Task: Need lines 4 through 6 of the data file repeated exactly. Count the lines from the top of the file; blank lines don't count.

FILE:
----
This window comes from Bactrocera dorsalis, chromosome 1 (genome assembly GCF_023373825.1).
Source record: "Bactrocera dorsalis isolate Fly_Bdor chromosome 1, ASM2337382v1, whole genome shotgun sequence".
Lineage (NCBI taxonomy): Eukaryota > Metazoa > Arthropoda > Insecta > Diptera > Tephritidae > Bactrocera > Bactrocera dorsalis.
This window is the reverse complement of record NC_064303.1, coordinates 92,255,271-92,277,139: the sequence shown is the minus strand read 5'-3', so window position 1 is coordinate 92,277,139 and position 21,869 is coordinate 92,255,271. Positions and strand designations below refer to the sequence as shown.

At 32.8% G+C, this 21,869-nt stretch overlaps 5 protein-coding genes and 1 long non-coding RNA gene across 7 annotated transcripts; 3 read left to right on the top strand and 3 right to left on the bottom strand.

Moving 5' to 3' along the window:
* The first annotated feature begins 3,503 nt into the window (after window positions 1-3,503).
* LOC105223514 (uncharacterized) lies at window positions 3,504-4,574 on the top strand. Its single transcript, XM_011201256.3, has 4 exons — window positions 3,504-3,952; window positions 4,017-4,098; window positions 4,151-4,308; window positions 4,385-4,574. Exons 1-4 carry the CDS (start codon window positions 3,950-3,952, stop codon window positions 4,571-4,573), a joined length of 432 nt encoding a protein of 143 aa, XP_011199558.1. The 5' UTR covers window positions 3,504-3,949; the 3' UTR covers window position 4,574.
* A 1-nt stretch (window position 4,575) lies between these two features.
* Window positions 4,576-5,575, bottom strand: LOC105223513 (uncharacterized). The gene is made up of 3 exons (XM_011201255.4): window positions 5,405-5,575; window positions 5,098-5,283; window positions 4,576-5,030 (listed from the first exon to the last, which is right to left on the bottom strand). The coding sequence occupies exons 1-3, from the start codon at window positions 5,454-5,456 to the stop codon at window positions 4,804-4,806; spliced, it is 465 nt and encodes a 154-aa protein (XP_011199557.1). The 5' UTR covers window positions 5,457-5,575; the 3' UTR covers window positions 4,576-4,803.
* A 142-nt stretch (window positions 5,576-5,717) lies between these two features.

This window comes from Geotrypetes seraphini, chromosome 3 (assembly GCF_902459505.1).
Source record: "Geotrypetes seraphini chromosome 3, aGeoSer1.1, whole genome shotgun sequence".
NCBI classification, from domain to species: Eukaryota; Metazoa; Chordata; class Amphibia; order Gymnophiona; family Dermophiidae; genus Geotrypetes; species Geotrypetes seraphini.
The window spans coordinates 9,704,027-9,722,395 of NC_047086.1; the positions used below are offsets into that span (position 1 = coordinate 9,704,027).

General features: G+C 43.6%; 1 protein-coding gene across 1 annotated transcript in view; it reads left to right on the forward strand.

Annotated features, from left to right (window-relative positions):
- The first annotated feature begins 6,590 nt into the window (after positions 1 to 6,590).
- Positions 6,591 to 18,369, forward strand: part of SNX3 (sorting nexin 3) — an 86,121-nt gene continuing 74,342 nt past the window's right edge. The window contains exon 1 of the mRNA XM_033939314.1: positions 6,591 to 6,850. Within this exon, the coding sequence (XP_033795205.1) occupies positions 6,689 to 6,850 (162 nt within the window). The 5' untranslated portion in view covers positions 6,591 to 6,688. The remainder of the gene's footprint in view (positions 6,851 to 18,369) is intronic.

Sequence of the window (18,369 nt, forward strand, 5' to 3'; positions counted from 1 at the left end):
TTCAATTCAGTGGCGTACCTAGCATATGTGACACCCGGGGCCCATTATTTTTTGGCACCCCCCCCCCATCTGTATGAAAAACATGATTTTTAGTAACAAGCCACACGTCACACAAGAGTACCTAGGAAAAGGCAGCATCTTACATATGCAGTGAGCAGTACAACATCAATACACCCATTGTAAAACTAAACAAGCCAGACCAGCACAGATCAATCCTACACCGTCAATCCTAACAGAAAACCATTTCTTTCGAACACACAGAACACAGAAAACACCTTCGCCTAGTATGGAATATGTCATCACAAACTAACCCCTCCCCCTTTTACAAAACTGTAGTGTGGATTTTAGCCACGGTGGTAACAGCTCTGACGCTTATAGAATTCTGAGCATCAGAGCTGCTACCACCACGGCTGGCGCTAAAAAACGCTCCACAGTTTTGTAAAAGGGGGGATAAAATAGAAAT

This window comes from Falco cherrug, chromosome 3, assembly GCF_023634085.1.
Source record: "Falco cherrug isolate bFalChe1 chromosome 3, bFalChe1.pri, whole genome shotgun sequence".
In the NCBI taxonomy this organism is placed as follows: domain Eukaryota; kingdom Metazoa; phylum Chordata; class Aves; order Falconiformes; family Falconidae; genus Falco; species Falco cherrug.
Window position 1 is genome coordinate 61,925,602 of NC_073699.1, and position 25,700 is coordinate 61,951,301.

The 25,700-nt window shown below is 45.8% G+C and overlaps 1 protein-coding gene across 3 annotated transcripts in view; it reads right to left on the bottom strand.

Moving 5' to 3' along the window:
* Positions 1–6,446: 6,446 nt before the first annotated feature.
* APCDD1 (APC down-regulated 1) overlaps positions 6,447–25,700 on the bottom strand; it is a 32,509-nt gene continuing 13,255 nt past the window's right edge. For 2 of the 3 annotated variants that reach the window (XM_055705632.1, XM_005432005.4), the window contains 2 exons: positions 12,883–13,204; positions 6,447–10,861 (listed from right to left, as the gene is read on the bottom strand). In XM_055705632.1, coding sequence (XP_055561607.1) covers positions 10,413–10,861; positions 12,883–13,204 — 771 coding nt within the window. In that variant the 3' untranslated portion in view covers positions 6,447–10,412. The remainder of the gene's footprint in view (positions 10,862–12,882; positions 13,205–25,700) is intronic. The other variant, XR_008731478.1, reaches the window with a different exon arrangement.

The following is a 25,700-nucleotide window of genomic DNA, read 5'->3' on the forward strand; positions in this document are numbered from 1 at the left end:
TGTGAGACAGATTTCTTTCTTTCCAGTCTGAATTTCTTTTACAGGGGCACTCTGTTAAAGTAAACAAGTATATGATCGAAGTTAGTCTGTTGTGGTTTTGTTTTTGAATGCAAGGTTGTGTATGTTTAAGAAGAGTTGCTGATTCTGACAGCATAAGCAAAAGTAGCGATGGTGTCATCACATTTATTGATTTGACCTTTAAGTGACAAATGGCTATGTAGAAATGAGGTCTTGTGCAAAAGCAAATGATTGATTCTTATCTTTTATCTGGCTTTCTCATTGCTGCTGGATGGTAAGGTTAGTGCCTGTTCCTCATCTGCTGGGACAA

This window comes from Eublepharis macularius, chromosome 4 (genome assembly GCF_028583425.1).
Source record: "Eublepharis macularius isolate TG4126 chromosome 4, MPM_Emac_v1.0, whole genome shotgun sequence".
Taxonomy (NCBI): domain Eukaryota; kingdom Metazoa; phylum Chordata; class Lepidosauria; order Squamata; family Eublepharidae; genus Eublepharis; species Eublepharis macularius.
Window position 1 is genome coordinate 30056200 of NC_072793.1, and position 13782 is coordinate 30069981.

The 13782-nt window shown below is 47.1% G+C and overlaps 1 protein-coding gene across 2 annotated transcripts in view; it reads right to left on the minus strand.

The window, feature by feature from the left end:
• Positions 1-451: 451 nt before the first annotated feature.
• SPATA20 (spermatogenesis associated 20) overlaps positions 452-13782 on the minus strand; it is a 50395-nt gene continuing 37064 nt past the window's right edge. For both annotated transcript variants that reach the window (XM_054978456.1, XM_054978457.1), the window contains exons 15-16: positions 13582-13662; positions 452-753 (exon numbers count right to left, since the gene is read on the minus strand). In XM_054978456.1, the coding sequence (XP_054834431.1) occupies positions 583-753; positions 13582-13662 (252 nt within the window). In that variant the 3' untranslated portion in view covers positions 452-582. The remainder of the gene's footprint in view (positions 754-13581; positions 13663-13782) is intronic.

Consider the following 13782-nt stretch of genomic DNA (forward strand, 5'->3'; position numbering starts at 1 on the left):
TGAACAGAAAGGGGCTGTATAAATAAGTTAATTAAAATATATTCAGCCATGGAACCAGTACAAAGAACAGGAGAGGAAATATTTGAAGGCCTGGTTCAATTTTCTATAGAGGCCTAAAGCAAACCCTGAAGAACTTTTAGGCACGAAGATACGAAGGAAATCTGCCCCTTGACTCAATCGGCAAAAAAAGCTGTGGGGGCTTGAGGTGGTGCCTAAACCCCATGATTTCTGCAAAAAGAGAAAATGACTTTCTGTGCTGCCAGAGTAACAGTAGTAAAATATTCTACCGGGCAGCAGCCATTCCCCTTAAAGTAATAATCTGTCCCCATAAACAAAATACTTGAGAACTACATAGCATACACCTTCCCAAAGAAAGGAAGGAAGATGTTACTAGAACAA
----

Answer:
This window is the reverse complement of record NC_064303.1, coordinates 92,255,271-92,277,139: the sequence shown is the minus strand read 5'-3', so window position 1 is coordinate 92,277,139 and position 21,869 is coordinate 92,255,271. Positions and strand designations below refer to the sequence as shown.

At 32.8% G+C, this 21,869-nt stretch overlaps 5 protein-coding genes and 1 long non-coding RNA gene across 7 annotated transcripts; 3 read left to right on the top strand and 3 right to left on the bottom strand.

Moving 5' to 3' along the window: